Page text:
Soon after, she announced intentions to increase trade and investment with Tanzania during a visit to the East African country on Thursday as part of an African tour aimed at improving relations with a continent where China and Russia are gaining clout.
Harris began her journey in Ghana on Sunday before traveling to Tanzania's commercial city Dar es Salaam late on Wednesday, where she met President Samia Suluhu Hassan on Thursday.
"Working together, it is our shared goal to increase economic investment in Tanzania and strengthen our economic ties," the vice president said, listing several initiatives. These initiatives included a new memorandum of understanding between the Export-Import Bank of the United States (EXIM) and the government of Tanzania, that will facilitate up to $500 million in financing to help U.S. companies export goods and services to Tanzania in sectors including infrastructure, transportation, digital technology, climate and energy security, and power generation.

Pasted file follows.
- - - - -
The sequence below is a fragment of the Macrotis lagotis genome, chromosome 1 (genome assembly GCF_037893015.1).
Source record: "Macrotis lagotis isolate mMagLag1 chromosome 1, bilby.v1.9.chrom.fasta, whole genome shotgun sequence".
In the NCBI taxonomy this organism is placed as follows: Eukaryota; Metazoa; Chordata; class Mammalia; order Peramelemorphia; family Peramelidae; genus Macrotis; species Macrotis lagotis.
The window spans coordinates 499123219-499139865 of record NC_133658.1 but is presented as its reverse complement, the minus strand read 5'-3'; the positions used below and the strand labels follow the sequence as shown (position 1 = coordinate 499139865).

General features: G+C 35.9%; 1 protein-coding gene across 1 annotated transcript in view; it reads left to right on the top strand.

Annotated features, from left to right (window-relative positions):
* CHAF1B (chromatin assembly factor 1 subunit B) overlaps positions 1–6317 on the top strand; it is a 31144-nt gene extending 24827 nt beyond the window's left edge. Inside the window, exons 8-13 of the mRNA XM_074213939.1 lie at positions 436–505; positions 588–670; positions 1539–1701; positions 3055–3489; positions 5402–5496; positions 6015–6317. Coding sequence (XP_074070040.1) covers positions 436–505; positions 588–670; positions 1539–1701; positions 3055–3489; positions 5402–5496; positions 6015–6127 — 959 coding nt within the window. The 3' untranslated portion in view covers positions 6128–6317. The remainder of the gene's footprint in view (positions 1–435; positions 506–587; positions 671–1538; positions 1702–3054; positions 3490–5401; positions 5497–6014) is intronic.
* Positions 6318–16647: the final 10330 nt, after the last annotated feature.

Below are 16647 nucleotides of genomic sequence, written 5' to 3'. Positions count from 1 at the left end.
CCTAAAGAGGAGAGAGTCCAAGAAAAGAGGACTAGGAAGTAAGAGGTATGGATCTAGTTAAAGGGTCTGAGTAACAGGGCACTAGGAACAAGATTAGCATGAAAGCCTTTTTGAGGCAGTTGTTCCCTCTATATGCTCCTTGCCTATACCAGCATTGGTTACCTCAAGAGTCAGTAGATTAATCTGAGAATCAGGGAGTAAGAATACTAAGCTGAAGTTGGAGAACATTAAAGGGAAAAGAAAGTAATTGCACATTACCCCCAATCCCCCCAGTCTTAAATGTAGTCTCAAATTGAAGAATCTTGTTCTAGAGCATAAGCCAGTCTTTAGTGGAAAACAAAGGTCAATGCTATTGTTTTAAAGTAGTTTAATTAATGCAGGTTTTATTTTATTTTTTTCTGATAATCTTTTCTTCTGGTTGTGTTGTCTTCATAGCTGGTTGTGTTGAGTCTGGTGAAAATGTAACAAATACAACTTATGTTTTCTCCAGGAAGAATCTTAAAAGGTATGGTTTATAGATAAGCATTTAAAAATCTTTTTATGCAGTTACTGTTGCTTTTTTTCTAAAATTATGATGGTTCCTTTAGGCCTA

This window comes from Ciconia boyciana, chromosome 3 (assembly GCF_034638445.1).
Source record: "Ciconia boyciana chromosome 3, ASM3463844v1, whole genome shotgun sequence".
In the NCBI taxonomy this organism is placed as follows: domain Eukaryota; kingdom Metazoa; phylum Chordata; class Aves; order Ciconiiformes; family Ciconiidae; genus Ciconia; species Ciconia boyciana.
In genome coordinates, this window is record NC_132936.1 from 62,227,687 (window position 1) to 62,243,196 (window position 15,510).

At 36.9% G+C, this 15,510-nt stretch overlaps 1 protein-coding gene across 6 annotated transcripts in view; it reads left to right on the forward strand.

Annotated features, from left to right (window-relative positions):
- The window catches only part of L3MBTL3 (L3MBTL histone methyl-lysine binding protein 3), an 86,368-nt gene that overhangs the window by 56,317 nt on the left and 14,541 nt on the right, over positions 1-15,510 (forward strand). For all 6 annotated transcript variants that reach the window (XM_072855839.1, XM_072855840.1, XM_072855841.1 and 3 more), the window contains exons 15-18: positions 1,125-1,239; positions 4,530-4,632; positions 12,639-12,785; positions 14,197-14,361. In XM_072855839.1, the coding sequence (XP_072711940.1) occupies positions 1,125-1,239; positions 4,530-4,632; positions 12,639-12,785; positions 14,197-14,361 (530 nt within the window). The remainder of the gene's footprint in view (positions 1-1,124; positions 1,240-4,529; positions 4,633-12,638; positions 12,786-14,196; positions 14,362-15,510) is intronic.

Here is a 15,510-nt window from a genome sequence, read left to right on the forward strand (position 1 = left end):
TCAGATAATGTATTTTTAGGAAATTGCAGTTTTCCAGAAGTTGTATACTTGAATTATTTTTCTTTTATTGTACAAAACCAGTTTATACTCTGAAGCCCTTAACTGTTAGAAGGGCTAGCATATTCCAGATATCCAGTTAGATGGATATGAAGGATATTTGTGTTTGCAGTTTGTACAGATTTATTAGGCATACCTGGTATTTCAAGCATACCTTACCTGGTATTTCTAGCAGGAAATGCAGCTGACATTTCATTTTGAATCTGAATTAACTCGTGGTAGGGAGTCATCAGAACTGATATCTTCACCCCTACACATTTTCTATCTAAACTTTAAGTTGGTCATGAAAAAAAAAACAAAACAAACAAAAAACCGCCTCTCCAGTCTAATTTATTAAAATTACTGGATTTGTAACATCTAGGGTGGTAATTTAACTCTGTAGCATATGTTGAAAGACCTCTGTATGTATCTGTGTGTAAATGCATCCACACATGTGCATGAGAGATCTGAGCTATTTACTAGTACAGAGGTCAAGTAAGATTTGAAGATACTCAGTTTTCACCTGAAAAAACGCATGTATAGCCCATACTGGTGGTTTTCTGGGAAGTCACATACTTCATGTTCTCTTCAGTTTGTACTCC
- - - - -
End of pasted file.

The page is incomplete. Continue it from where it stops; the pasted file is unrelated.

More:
Harris also cited a new relationship in 5G technology and cybersecurity, as well as LifeZone Metals' ambition to construct a new processing factory in Tanzania for minerals used in electric car batteries, which is being funded by the United States.
"This project is an important and pioneering model, using innovative and low-emission standards. Importantly, raw minerals will soon be processed in Tanzania, by Tanzanians," she said, adding that the plant would deliver battery-grade nickel to the United States and the global market from 2026.
In response, the president of Tanzania, President Hassan stated on Thursday that her most significant request was to reform the visa procedure between the United States and Tanzania, as both countries would benefit from a "long-duration visa" that would boost trade and tourism.
"Madam President, under your leadership Tanzania has taken important and meaningful steps and President Joe Biden and I applaud you," Kamala Harris said, standing alongside Hassan.